The endovascular option in the treatment of vasculo-BD is preferred by surgeons when feasible, especially in high-risk patients. Its advantages are lesser operating time and blood loss, shorter hospital stay, and avoidance of late complications such as recurrence and anastomotic disruption. The literature reports that the success rate of endovascular treatment ranges from 80% to 90%, although there is no clinical evidence suggesting that the endovascular option results in better prognosis for patients with BD with pseudoaneurysms [16,17]. Nevertheless, the endovascular approach was not the best choice in this case because the ruptured false aneurysm involved the visceral segment of the abdominal aorta. In such cases, a fenestrated endograft is deemed necessary; however, it is not readily available and needs time to be customized and delivered from overseas.

Open repair of aneurysms in vasculo-BD is often challenging because the sutures tend to cut through the friable artery, the healing process is usually prolonged, and the graft itself may be affected by new anastomotic pseudoaneurysms and obstruction. A recurrent pseudoaneurysm is reported in 30% to 50% of cases [17,18]. To avoid these complications, anastomoses are performed in disease-free segments, ligating the aneurysm when possible and reinforcing the anastomoses with pledgets [18,19]. The use of synthetic grafts is preferable over autografts in BD because the veins are also usually involved in the disease process [18]. In this case, a synthetic interposition graft was used with both ends anastomosed on macroscopically disease-free segments of the aorta.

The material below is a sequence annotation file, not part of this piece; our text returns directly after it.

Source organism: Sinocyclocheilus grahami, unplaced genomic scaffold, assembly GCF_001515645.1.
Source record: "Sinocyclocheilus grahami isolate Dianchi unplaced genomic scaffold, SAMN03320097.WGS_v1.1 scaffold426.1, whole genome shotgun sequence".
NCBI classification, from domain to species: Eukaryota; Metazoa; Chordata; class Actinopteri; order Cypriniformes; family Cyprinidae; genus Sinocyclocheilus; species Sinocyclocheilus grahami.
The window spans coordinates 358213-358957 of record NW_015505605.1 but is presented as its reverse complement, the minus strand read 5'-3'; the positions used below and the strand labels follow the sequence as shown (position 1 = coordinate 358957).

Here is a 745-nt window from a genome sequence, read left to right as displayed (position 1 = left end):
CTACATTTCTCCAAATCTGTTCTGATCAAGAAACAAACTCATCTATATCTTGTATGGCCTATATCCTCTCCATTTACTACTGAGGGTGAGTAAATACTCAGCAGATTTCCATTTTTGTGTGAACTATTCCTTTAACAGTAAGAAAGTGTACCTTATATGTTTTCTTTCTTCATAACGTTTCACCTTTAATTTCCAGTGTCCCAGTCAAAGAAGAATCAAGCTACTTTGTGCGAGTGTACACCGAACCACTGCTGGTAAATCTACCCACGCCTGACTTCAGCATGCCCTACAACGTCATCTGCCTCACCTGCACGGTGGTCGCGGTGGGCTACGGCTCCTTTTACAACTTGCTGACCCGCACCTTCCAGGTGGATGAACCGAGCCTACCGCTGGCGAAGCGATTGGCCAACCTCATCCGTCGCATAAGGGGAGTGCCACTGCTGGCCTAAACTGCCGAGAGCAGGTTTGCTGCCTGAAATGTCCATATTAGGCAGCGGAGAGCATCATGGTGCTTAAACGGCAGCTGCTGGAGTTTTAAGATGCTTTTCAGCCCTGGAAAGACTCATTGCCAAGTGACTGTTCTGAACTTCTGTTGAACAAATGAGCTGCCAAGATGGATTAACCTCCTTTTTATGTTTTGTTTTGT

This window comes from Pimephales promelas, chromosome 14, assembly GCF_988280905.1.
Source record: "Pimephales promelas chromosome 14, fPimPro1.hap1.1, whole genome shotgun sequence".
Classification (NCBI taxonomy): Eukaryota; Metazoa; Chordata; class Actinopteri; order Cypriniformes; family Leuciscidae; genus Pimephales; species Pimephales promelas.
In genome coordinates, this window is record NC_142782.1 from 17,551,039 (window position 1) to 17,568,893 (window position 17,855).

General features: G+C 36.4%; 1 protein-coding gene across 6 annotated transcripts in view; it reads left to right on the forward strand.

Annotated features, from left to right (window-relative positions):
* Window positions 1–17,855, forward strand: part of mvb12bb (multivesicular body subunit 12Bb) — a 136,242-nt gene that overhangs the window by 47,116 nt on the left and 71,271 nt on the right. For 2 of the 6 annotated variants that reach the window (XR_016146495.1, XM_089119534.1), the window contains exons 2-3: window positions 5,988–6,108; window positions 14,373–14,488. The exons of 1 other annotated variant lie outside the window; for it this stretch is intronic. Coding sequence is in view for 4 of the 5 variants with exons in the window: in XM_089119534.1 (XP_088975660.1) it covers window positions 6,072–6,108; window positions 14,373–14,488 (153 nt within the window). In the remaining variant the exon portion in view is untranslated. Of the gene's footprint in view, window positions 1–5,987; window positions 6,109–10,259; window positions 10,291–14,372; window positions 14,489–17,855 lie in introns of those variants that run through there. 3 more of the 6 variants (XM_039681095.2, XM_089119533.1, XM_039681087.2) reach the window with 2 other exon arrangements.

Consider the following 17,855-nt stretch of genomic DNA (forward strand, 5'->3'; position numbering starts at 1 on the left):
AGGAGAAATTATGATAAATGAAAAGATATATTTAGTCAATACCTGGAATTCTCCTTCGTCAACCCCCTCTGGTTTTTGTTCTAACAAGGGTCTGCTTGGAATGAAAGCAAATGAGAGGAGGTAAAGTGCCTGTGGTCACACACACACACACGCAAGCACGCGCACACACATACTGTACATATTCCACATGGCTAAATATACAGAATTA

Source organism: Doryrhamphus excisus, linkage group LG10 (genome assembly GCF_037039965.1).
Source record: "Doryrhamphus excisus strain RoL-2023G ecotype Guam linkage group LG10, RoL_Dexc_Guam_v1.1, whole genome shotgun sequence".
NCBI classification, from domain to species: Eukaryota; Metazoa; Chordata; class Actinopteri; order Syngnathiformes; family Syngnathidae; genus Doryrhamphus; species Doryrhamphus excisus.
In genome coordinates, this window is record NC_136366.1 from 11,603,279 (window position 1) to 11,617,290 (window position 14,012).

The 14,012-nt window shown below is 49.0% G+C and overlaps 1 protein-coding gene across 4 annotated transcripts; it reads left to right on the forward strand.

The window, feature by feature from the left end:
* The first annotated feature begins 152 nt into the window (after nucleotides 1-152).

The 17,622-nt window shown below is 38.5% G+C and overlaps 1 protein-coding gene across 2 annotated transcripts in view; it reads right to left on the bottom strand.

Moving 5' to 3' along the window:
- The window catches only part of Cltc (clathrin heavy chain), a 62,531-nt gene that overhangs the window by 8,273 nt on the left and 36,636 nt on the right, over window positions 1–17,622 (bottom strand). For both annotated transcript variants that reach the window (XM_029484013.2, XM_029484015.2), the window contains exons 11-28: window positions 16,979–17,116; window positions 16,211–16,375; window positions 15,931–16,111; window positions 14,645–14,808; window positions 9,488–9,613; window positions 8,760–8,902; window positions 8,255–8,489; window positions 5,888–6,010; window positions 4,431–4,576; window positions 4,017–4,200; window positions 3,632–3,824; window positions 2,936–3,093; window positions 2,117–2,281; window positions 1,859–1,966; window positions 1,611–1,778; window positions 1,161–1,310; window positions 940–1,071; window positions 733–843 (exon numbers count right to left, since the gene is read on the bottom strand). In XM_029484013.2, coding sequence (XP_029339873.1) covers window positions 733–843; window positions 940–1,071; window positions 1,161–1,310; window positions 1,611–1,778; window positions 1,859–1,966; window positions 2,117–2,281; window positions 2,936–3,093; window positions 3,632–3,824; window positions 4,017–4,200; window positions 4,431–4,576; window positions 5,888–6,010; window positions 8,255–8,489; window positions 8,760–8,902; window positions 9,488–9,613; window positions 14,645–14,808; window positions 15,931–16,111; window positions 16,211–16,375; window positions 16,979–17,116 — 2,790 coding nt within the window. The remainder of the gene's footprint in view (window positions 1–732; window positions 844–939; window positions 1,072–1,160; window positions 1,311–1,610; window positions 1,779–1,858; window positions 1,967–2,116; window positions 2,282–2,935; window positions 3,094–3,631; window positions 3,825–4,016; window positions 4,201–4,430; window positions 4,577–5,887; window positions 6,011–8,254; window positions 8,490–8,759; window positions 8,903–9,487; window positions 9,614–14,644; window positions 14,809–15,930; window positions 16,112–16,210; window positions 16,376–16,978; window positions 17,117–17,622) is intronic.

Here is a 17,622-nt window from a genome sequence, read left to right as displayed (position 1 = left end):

Postoperatively, it is advisable to continue steroidal treatment and immunotherapy with regular follow-up investigations including testing for inflammatory markers and CTA scans [5,10,16]. In the case of our patient, the follow-up CTA scan at 6 months was normal (Fig. 3).

In conclusion, when dealing with young patients with arterial aneurysmal disease, vasculitis such as BD should be suspected as a cause. In such cases, aggressive medical therapy with steroids in combination with immunotherapy should be initiated as soon as possible. Other modalities of treatment, whether surgical or endovascular, once deemed necessary, should be carefully planned according to the urgency of the situation, general condition of the patient, and other associated pathologies. Routine regular follow-ups are always considered necessary in such patients.


The authors have nothing to disclose.

Fig. 1.

Preoperative multiplane computed tomographic angiograms, (A) sagittal, (B) axial, and (C) coronal, showing a ruptured aortic false aneurysm (yellow arrows) with hematoma tracking upward to the level of the diaphragm (red arrow).